Tuesday, September 23, 2014

I'll take it!

I'll take Florence any way at all! I will!

An article in the paper suggested that traveling to obvious places (off the hit parade of travel destinations) will perhaps give you nothing more than a glimpse of others doing the same.

It doesn't matter. I can look at Florence through crowds. Or despite crowds. Or with crowds. I'll look at her any way at all. (Disclosure: it is my second most favorite city.)

It's true that I approach Florence differently than I do Paris. With caution and some trepidation. No matter how many times I come here, I don't feel totally at home. Florence is bewitching, austere, pretentiously artsy, crowded, confident. I can take a stab at guessing about a Parisian persona. I have far less intuition about the ways and mores of a Florentine.

I have no doubt that my very favorite trips to this city were in the past, with daughters. From when they were little, to the last time we came here as a family, when they were in their teens, each step was a total delight. We wrote postcards together in the Boboli Gardens, we searched out the very best gelato on the planet (so the claim goes, but I have no argument with it, I went back there today), we ate pasta until it came out of our noses, and there was a thrill when I could point to a Boticelli painting and say -- I had this very picture on a pendant that I wore when I was a teenager like you.

On the other hand, one of my least favorite trips to Florence was the most recent one. With Ed. It was crushing to see that this city meant nothing to him. I didn't see then that our days of coming to Europe together were numbered, but I should have known from our short stay here: he couldn't see Florence through my eyes. It was a cold and wet visit and still, I did not fall out of love with the city. I stayed as loyal to her as I did to the person who found little to rave about here.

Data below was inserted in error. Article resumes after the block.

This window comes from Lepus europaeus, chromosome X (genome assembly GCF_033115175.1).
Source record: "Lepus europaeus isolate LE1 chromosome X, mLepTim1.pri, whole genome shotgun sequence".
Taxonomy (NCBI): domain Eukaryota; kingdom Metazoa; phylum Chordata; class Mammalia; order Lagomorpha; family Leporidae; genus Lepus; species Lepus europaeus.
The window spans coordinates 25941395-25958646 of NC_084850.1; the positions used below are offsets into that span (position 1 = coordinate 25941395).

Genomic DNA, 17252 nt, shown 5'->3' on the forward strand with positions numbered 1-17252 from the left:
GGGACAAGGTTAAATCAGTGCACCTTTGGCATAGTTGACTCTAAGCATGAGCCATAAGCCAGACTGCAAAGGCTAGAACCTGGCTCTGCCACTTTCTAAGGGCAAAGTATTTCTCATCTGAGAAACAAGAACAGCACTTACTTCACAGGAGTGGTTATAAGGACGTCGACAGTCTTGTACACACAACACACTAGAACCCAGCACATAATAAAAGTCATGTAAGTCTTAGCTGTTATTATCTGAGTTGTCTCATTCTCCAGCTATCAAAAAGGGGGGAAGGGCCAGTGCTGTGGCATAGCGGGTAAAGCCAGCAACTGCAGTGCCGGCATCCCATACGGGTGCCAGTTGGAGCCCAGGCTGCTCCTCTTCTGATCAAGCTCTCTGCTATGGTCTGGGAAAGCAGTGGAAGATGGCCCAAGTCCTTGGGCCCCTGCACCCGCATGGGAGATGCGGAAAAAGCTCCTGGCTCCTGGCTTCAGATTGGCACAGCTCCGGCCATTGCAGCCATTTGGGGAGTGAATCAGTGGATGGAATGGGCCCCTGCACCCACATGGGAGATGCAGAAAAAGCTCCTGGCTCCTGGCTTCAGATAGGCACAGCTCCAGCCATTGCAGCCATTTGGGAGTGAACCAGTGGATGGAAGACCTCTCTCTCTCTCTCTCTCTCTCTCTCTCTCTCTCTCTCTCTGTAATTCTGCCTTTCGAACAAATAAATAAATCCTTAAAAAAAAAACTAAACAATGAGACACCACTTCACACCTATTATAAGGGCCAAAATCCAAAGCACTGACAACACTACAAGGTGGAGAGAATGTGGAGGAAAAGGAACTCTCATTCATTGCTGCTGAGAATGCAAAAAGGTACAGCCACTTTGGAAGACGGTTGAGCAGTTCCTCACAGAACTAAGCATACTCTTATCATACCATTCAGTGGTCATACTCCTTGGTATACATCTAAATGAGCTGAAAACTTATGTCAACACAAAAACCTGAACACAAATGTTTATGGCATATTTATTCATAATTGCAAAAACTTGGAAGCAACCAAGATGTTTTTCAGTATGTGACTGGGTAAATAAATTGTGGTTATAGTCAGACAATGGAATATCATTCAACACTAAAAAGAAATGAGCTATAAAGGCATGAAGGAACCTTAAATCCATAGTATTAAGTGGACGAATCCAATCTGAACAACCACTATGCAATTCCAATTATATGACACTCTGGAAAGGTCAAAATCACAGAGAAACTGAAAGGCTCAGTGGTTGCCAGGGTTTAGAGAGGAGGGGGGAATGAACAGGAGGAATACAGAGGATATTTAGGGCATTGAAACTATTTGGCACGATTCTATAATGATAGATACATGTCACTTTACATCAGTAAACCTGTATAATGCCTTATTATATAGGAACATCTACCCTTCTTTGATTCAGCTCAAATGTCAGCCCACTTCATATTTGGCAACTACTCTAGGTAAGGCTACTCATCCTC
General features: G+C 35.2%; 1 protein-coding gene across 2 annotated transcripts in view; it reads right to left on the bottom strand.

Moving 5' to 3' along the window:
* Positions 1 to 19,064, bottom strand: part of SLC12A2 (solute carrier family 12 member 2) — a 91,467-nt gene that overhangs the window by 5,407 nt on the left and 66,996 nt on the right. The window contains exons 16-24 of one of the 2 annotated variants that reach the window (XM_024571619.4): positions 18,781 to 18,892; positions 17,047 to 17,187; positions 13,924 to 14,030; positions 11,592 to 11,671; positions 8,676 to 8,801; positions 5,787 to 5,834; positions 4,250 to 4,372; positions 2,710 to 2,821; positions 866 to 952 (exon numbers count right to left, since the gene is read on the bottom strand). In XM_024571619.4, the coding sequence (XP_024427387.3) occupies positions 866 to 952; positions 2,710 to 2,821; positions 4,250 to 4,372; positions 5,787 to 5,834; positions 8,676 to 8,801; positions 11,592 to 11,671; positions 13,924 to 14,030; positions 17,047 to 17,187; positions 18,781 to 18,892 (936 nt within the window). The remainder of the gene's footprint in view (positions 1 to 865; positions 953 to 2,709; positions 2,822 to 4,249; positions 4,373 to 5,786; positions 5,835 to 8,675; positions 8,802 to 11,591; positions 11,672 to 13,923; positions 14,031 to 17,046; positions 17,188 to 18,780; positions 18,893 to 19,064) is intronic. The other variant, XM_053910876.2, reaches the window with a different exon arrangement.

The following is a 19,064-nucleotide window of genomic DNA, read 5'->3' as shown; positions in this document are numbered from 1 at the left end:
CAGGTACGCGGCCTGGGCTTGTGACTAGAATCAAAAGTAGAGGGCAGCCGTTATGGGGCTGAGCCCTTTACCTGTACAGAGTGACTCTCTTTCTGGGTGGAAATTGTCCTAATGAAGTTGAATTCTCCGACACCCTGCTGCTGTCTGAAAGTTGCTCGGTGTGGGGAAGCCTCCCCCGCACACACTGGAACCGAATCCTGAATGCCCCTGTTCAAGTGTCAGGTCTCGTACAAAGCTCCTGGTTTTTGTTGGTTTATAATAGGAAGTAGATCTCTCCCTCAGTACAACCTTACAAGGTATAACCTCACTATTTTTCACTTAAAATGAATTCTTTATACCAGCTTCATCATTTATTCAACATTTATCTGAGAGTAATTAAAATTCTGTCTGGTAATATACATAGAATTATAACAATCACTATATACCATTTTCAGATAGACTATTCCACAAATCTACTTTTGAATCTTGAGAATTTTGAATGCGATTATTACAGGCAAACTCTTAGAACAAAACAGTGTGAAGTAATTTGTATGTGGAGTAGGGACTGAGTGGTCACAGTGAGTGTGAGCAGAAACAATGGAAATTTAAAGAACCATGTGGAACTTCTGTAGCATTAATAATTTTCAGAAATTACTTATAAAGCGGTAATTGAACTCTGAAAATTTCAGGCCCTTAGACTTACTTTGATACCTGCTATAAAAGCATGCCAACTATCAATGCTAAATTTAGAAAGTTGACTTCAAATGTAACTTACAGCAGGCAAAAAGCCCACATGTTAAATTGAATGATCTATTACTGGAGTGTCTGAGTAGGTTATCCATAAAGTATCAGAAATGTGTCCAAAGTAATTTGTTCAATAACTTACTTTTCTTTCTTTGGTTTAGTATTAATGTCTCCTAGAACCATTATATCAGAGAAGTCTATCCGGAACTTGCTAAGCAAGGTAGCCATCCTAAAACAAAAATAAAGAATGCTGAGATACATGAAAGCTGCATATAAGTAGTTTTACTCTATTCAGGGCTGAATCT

Today dawned with a pale mist that hugged the hills as if it couldn't let them go.


But I knew that it would lose the battle. Every forecast said sunshine and so I took this morning display to be merely a tease.


And even as I began my hour walk to Rignano sull'Arno, I saw the beginning of what would be the most glorious (weatherwise) day of my trip, I'm sure.


The train ride is a scant 40 minutes, but I doze off nonetheless. The predawn posting had sucked some hours of sleep out of me. I make up some of it coming into Florence.

Now, do not expect me to photograph the Real Florence for you. As I said, I don't even know what the Real Florence is. Even in my travels here in winter, when it's bleak and quite empty, I couldn't really see much beyond the stone facades.

So all I can give you now is my day in Florence, on this most beautiful, brilliant, exquisite September day.  That's all. Nothing more than that.

Follow along, okay?

The Florence train station is always so crowded that you want to be out of there very quickly. Easy. I'm out. And it is just a short walk to the heart of the city. Within seven minutes, you can see this:


Even as I am looking more for this:


Or something like it. Breakfast! I haven't had breakfast!

I'm going to be fussy now. I want the perfect coffee experience. With the perfect Italian croissant (which inevitably will be filled with apricot jam and that's okay!).

I get it right here, at Paszkowski's. (This place is 150 years old, though it used to be a brewery before morphing into a bakery and cafe.)